THE FROG PRINCE, CONTINUED

The co-author (with A. Wolf) of The True Story of the Three Little Pigs (1989) assays another humorous embroidery of a traditional tale with somewhat less notable success. The picture of the erstwhile frog and his princess bickering (``Stop sticking your tongue out like that''; ``How come you never want to go down to the pond anymore?'') is genuinely funny, and the prince's quest for a witch to turn him back into a frog—during which he runs into witches from several other tales—is amusing. But the conclusion—glad to get back to his princess, he kisses her and they both become happy frogs—seems limp and unmotivated. Meanwhile, Johnson's paintings, though he adopts some of Lane Smith's fey menace and induces tension by canting his perspectives, lack Smith's wit, imagination, and masterful sense of design. Still, the situation and dialogue are irreverently comical and Johnson's caricatures are adroitly satirical. It's an entertaining effort— just not up to that superlative first book. (Picture book. 5+)

Pub Date: May 1, 1991

ISBN: 0-670-83421-1

Page Count: 32

Publisher: Viking

Review Posted Online: May 20, 2010

Kirkus Reviews Issue: June 1, 1991

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The book is a cute, but rather standard offering from Avi (Tom, Babette, and Simon, p. 776, etc.).

POPPY

From the Poppy series , Vol. 3

An adolescent mouse named Poppy is off on a romantic tryst with her rebel boyfriend when they are attacked by Mr. Ocax, the owl who rules over the area.

He kills the boyfriend, but Poppy escapes and Mr. Ocax vows to catch her. Mr. Ocax has convinced all the mice that he is their protector when, in fact, he preys on them mercilessly. When the mice ask his permission to move to a new house, he refuses, blaming Poppy for his decision. Poppy suspects that there is another reason Mr. Ocax doesn't want them to move and investigates to clear her name. With the help of a prickly old porcupine and her quick wits, Poppy defeats her nemesis and her own fears, saving her family in the bargain.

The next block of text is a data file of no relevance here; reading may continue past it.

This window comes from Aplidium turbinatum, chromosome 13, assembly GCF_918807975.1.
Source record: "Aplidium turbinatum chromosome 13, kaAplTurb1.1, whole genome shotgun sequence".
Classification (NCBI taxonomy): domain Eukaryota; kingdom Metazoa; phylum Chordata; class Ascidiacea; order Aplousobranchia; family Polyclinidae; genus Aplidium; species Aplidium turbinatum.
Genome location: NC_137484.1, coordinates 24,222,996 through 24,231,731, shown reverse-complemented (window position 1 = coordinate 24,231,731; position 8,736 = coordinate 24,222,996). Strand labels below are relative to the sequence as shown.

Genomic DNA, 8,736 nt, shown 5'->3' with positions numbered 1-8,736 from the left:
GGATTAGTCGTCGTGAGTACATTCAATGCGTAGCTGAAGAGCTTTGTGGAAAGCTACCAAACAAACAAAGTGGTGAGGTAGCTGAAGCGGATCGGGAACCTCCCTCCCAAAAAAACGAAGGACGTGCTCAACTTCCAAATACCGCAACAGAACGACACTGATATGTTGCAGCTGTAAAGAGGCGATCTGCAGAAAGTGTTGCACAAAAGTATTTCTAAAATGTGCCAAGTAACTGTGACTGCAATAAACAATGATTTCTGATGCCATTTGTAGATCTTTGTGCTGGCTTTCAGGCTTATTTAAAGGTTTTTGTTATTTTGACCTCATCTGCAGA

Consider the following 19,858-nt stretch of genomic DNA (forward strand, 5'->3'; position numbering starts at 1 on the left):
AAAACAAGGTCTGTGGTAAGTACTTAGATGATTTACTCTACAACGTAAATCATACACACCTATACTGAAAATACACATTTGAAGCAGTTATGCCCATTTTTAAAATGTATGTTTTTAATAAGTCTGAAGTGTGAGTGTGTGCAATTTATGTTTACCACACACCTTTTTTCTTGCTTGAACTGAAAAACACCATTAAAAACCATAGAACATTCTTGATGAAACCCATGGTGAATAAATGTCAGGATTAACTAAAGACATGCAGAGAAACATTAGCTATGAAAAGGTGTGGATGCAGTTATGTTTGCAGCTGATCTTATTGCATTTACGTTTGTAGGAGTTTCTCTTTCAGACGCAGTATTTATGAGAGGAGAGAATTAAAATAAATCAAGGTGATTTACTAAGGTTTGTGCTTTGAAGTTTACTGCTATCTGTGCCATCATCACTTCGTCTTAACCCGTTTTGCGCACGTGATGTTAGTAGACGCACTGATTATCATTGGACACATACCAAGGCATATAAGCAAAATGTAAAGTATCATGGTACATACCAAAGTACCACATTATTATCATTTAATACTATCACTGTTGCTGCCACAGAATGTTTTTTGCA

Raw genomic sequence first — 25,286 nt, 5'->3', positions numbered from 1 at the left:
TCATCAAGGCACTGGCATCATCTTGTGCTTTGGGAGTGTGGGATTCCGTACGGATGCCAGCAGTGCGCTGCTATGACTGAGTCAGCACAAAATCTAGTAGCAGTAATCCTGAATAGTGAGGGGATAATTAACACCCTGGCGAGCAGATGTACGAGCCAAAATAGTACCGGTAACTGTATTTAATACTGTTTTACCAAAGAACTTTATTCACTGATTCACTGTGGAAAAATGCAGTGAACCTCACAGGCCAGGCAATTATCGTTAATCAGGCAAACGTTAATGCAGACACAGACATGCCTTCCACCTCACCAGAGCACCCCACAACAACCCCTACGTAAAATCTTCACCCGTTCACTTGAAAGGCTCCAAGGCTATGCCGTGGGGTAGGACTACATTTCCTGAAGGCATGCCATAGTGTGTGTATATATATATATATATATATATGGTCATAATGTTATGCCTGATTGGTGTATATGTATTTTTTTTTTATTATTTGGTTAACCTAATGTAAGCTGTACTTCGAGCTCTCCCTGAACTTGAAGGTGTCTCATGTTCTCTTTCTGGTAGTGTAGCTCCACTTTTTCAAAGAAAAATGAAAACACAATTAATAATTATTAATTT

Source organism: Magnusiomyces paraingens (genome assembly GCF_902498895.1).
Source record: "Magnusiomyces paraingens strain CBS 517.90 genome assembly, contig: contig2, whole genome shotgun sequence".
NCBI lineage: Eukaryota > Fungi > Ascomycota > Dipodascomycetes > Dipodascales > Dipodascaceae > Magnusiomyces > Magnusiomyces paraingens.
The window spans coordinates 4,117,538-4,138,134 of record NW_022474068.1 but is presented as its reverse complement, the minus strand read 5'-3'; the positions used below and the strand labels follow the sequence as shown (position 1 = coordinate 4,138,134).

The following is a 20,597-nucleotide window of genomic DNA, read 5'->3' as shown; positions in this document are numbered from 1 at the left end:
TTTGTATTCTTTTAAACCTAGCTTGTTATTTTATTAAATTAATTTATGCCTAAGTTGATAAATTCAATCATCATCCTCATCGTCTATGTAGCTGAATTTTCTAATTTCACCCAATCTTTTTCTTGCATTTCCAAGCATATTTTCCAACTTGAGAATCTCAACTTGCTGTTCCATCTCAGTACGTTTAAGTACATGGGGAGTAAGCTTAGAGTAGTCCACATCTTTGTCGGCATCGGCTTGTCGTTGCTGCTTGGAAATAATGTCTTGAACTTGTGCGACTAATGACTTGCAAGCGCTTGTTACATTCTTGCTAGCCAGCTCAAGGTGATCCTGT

The book is a cute, but rather standard offering from Avi (Tom, Babette, and Simon, p. 776, etc.). (Fiction. 9-11)

Pub Date: Oct. 1, 1995

ISBN: 0-531-09483-9

Page Count: 147

Publisher: Orchard

Review Posted Online: May 20, 2010

Kirkus Reviews Issue: Sept. 15, 1995

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With comically realistic black-and-white illustrations by Selznick (The Robot King, 1995, etc.), this is a captivating...

FRINDLE

Nicholas is a bright boy who likes to make trouble at school, creatively. 

When he decides to torment his fifth-grade English teacher, Mrs. Granger (who is just as smart as he is), by getting everyone in the class to replace the word "pen'' with "frindle,'' he unleashes a series of events that rapidly spins out of control. If there's any justice in the world, Clements (Temple Cat, 1995, etc.) may have something of a classic on his hands. By turns amusing and adroit, this first novel is also utterly satisfying. The chess-like sparring between the gifted Nicholas and his crafty teacher is enthralling, while Mrs. Granger is that rarest of the breed: a teacher the children fear and complain about for the school year, and love and respect forever after. 

With comically realistic black-and-white illustrations by Selznick (The Robot King, 1995, etc.), this is a captivating tale—one to press upon children, and one they'll be passing among themselves. (Fiction. 8-12)

Pub Date: Sept. 1, 1996

ISBN: 0-689-80669-8

Page Count: 105

Publisher: Simon & Schuster

Review Posted Online: May 20, 2010

Kirkus Reviews Issue: July 1, 1996

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